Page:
When I think back, while it was very different, it was one of the times in those couple of years when I really did feel quite comfortable. It also is a big part of the reason I picked a house this size for my 'retirement home'.

If I had to choose between a deluxe, large apartment sharing walls or a largish tiny home, I'd absolutely go for the tiny home.

My mom had a fairly large house but planned to live in a smaller one and my brother live in the 'big house'. They made a large studio out of a one car garage/workshop/carport that sounds like what you had. Brother decided he didn't want to live in Mom's house so she stayed there and I moved into the 'tiny house'. It was perfect for me and I lived there till Mom passed away six years later. I paid minimal rent which allowed me to save up to buy my own home, which is by NO means "tiny", but I love it. Over the years I have lived in mostly small places and, honestly, I like having 'room to move around' now. I have a couple of 'what do I do with them?' rooms but I like having options.
Reply With Quote Quick reply to this message
 
Old 03-24-2017, 08:42 AM
 
Location: SW Florida
9,184 posts, read 3,991,397 times
Reputation: 18959
Quote:
Originally Posted by David A Stone View Post
In theory, the tiny house movement should have resulted in a low cost way to live.

It hasn't because most people looking at them actually could afford more but think the tiny house movement is "trendy"


Thus, since it now appears on TV shows etc, the people promoting saw the opportunity to gouge.


Yep I agree 100%.
Reply With Quote Quick reply to this message
 
Old 05-01-2017, 04:35 PM
 
7,152 posts, read 3,824,904 times
Reputation: 10624
I actually tuned in to one of the tiny house shows on HGTV and was pleasantly surprised to find home buyers looking at already existing "tiny" (small; around 600 sf or less) houses. Seems more practical than rolling in something under 100 sf and then hoping the authorities let you set up housekeeping in it within city limits which, in most places, they won't. Something like an old vacation cottage (auto camp, they called them) on a lake or ocean would appeal to me very much. I hope more people consider this alternative and it becomes easier to choose a simpler, scaled down housing option in the not-too-distant future.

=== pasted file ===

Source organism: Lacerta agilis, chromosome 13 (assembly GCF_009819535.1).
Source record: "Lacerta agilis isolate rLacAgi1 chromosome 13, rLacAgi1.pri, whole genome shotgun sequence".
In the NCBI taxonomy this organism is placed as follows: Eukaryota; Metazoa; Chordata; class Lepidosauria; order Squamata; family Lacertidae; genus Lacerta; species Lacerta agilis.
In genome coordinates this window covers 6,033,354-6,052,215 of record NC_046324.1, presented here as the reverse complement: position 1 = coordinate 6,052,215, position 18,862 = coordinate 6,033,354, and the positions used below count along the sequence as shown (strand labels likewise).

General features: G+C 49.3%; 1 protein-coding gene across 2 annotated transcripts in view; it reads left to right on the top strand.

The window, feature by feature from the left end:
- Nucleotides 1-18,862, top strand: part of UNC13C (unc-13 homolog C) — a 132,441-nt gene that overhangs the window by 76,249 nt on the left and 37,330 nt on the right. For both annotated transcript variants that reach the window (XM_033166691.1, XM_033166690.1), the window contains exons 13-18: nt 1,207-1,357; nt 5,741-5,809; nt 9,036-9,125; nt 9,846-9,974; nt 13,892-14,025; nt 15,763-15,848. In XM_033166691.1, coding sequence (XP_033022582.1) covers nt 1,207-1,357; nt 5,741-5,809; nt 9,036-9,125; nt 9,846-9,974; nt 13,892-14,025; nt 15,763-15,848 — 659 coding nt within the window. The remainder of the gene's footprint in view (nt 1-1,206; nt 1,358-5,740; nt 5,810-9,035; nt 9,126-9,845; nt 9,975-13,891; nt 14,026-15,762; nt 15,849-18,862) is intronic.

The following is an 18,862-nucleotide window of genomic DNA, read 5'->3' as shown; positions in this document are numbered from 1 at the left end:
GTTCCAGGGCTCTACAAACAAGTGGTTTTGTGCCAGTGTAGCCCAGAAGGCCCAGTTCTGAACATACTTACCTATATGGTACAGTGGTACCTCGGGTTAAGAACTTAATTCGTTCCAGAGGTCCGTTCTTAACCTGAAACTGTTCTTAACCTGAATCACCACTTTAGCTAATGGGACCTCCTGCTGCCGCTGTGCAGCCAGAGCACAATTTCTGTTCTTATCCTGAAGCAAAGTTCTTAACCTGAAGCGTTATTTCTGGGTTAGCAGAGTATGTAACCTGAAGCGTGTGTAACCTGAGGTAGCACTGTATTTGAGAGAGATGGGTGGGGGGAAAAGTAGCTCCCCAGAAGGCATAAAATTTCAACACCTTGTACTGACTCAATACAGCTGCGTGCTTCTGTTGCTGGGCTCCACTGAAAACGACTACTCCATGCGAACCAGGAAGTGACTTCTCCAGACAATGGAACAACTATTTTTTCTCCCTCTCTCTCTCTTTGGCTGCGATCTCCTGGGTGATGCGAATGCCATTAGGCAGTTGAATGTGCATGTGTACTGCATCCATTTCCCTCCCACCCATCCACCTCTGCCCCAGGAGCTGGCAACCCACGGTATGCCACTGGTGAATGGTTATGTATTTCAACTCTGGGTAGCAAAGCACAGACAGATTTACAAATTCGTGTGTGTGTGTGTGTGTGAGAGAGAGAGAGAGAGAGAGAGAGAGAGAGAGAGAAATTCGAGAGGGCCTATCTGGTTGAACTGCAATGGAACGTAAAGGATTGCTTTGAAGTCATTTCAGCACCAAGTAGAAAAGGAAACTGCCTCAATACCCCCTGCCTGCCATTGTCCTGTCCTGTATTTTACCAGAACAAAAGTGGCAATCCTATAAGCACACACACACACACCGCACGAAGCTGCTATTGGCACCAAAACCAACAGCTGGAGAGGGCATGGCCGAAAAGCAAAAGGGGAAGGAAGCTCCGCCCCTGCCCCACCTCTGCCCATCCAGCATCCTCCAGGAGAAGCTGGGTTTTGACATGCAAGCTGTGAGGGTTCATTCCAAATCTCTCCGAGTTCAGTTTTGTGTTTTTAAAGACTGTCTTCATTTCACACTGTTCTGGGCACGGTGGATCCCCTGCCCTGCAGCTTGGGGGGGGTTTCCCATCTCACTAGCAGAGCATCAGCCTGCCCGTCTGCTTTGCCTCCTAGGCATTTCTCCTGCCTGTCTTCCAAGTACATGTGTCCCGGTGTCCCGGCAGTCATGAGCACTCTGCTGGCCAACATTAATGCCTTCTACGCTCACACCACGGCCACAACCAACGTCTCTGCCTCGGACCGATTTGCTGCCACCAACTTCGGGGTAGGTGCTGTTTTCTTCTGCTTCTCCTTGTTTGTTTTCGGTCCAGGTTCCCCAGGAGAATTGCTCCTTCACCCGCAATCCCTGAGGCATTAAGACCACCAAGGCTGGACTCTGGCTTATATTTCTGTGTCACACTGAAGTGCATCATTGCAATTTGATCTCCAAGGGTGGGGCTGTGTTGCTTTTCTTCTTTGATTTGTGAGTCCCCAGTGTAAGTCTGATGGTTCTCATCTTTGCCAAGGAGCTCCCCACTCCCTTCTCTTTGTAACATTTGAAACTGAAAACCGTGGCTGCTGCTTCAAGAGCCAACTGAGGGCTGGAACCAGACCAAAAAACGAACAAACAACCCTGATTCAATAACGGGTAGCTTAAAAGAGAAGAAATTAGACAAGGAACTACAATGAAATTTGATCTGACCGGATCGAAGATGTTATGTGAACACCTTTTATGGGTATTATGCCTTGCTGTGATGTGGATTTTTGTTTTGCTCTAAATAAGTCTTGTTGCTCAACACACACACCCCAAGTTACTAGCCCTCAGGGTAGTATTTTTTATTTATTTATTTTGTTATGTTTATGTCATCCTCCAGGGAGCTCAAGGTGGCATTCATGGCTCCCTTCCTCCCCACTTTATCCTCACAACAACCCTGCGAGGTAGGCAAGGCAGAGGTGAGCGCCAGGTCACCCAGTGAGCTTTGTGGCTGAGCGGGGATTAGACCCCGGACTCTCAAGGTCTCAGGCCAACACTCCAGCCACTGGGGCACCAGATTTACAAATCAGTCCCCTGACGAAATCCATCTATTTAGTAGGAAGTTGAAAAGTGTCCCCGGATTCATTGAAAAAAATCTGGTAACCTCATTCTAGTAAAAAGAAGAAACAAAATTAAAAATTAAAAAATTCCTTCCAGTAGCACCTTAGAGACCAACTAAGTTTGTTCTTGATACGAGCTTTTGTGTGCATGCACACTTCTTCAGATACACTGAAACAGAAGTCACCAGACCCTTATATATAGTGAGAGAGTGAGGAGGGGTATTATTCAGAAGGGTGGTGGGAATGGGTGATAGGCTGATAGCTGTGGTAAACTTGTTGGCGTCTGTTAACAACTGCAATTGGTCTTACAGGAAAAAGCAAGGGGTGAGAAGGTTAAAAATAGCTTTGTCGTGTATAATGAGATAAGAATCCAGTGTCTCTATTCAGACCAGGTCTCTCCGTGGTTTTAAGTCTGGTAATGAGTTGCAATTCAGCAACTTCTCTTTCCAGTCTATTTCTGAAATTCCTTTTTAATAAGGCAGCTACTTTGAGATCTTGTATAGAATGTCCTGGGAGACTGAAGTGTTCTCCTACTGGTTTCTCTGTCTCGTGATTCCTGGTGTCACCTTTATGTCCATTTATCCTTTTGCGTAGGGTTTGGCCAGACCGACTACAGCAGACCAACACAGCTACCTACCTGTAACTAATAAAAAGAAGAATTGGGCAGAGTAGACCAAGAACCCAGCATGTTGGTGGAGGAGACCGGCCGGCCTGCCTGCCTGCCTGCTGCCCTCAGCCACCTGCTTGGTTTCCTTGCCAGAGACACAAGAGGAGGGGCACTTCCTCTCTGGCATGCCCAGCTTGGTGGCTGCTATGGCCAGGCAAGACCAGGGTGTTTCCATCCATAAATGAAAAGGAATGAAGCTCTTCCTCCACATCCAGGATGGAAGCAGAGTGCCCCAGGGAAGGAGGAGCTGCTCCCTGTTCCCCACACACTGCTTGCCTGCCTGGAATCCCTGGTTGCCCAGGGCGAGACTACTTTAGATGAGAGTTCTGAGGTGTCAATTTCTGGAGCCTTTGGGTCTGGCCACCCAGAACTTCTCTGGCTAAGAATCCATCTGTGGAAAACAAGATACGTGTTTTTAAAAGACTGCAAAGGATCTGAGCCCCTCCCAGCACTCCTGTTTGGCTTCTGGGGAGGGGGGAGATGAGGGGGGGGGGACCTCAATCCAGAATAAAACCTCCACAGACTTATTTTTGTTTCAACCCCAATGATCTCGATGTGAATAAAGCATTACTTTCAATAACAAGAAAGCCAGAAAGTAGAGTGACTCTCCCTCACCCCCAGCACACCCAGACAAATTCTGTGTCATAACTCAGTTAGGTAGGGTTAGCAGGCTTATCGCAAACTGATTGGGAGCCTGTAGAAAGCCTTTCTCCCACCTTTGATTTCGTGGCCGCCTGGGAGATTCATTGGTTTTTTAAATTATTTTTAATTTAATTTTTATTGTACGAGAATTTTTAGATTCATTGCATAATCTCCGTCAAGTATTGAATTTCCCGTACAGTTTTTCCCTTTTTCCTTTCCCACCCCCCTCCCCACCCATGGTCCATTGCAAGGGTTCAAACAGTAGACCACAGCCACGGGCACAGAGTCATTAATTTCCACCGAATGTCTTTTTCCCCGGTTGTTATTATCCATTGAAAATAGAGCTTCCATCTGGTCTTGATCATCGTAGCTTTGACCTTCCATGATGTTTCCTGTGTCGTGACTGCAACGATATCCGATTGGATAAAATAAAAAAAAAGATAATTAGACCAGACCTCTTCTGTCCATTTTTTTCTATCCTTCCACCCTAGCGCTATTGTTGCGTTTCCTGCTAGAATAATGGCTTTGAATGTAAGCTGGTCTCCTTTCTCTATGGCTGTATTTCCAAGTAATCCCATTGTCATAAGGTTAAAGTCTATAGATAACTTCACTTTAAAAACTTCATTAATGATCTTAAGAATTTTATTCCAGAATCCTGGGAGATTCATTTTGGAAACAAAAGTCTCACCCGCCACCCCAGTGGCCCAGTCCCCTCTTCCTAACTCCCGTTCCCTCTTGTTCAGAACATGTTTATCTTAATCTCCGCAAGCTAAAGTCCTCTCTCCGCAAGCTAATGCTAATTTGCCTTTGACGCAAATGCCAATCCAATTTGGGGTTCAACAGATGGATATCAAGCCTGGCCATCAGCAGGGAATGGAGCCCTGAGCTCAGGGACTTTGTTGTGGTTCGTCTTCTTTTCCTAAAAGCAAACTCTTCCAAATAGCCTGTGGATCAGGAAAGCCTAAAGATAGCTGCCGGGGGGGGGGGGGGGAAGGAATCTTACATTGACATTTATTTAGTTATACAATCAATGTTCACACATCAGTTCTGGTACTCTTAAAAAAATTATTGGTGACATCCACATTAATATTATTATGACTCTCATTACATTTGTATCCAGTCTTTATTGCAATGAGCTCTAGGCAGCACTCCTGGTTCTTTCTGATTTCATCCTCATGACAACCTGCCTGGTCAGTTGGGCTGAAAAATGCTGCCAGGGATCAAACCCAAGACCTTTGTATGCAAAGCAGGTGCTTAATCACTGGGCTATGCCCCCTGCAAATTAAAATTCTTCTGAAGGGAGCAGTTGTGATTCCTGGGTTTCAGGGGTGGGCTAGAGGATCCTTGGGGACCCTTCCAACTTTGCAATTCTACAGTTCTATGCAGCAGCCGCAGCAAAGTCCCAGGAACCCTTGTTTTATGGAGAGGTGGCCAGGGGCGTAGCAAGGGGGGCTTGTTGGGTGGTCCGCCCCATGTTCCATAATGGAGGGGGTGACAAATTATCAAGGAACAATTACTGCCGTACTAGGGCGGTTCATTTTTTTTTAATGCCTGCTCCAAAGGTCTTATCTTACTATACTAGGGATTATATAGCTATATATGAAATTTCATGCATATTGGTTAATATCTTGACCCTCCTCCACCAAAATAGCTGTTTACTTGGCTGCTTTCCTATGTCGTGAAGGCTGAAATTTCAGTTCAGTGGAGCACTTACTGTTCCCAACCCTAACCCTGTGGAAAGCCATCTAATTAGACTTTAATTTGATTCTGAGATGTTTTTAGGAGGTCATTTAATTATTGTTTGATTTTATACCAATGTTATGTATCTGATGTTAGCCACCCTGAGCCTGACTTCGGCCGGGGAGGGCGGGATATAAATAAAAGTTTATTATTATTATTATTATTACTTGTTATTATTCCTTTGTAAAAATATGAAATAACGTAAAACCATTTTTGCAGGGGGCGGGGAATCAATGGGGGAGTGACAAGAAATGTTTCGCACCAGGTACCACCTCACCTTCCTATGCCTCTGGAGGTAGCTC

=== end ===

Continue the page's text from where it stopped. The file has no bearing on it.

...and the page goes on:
Reply With Quote Quick reply to this message
Please register to post and access all features of our very popular forum. It is free and quick. Over $68,000 in prizes has already been given out to active posters on our forum. Additional giveaways are planned.

Detailed information about all U.S. cities, counties, and zip codes on our site: City-data.com.


Reply
Please update this thread with any new information or opinions. This open thread is still read by thousands of people, so we encourage all additional points of view.

Quick Reply
Message:

Over $104,000 in prizes was already given out to active posters on our forum and additional giveaways are planned!

Go Back   City-Data Forum > General Forums > Economics > Frugal Living
Follow City-Data.com founder on our Forum or

All times are GMT -6.

2005-2018, Advameg, Inc.

City-Data.com - Archive 1, 2, 3, 4, 5, 6, 7, 8, 9, 10, 11, 12, 13, 14, 15, 16, 17, 18, 19, 20, 21, 22, 23, 24, 25, 26, 27, 28, 29, 30, 31, 32, 33, 34, 35 - Top